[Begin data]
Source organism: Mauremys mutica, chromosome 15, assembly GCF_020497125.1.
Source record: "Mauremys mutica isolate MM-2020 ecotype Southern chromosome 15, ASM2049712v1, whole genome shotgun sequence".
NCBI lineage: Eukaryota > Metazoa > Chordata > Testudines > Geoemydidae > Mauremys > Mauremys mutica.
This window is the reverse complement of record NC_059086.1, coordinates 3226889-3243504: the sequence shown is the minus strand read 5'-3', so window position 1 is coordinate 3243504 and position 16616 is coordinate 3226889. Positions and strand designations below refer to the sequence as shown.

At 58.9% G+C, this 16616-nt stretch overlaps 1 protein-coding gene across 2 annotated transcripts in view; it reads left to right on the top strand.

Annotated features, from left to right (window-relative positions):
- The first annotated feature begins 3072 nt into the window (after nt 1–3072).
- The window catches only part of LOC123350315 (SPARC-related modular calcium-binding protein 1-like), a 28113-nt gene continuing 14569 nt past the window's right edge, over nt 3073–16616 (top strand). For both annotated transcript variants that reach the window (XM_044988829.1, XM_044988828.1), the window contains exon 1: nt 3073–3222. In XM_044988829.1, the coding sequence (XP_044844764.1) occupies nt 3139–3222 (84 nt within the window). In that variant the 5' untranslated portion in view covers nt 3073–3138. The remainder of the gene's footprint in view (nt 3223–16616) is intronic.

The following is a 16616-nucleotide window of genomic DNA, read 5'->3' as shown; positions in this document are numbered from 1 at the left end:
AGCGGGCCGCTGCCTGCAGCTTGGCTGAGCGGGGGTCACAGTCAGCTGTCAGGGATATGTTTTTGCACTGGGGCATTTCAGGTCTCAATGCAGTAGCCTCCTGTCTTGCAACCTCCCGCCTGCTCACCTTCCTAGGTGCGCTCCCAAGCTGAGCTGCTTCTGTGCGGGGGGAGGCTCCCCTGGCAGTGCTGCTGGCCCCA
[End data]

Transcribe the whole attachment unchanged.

Source organism: Mauremys mutica, chromosome 15, assembly GCF_020497125.1.
Source record: "Mauremys mutica isolate MM-2020 ecotype Southern chromosome 15, ASM2049712v1, whole genome shotgun sequence".
NCBI lineage: Eukaryota > Metazoa > Chordata > Testudines > Geoemydidae > Mauremys > Mauremys mutica.
This window is the reverse complement of record NC_059086.1, coordinates 3226889-3243504: the sequence shown is the minus strand read 5'-3', so window position 1 is coordinate 3243504 and position 16616 is coordinate 3226889. Positions and strand designations below refer to the sequence as shown.

At 58.9% G+C, this 16616-nt stretch overlaps 1 protein-coding gene across 2 annotated transcripts in view; it reads left to right on the top strand.

Annotated features, from left to right (window-relative positions):
- The first annotated feature begins 3072 nt into the window (after nt 1–3072).
- The window catches only part of LOC123350315 (SPARC-related modular calcium-binding protein 1-like), a 28113-nt gene continuing 14569 nt past the window's right edge, over nt 3073–16616 (top strand). For both annotated transcript variants that reach the window (XM_044988829.1, XM_044988828.1), the window contains exon 1: nt 3073–3222. In XM_044988829.1, the coding sequence (XP_044844764.1) occupies nt 3139–3222 (84 nt within the window). In that variant the 5' untranslated portion in view covers nt 3073–3138. The remainder of the gene's footprint in view (nt 3223–16616) is intronic.

The following is a 16616-nucleotide window of genomic DNA, read 5'->3' as shown; positions in this document are numbered from 1 at the left end:
AGCGGGCCGCTGCCTGCAGCTTGGCTGAGCGGGGGTCACAGTCAGCTGTCAGGGATATGTTTTTGCACTGGGGCATTTCAGGTCTCAATGCAGTAGCCTCCTGTCTTGCAACCTCCCGCCTGCTCACCTTCCTAGGTGCGCTCCCAAGCTGAGCTGCTTCTGTGCGGGGGGAGGCTCCCCTGGCAGTGCTGCTGGCCCCA